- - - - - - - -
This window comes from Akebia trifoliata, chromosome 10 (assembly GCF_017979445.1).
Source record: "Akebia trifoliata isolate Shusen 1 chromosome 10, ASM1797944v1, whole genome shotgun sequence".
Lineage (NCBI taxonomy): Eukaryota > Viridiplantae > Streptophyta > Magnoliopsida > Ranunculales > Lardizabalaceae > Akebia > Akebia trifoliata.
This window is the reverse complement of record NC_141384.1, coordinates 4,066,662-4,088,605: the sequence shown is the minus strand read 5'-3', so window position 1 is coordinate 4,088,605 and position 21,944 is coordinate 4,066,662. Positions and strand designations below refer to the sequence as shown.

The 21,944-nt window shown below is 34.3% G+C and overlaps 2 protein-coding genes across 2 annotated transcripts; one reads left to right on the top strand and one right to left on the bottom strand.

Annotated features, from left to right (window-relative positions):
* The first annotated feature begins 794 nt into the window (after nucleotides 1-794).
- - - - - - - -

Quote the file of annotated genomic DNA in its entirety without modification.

This window comes from Akebia trifoliata, chromosome 10 (assembly GCF_017979445.1).
Source record: "Akebia trifoliata isolate Shusen 1 chromosome 10, ASM1797944v1, whole genome shotgun sequence".
Lineage (NCBI taxonomy): Eukaryota > Viridiplantae > Streptophyta > Magnoliopsida > Ranunculales > Lardizabalaceae > Akebia > Akebia trifoliata.
This window is the reverse complement of record NC_141384.1, coordinates 4,066,662-4,088,605: the sequence shown is the minus strand read 5'-3', so window position 1 is coordinate 4,088,605 and position 21,944 is coordinate 4,066,662. Positions and strand designations below refer to the sequence as shown.

The 21,944-nt window shown below is 34.3% G+C and overlaps 2 protein-coding genes across 2 annotated transcripts; one reads left to right on the top strand and one right to left on the bottom strand.

Annotated features, from left to right (window-relative positions):
* The first annotated feature begins 794 nt into the window (after nucleotides 1-794).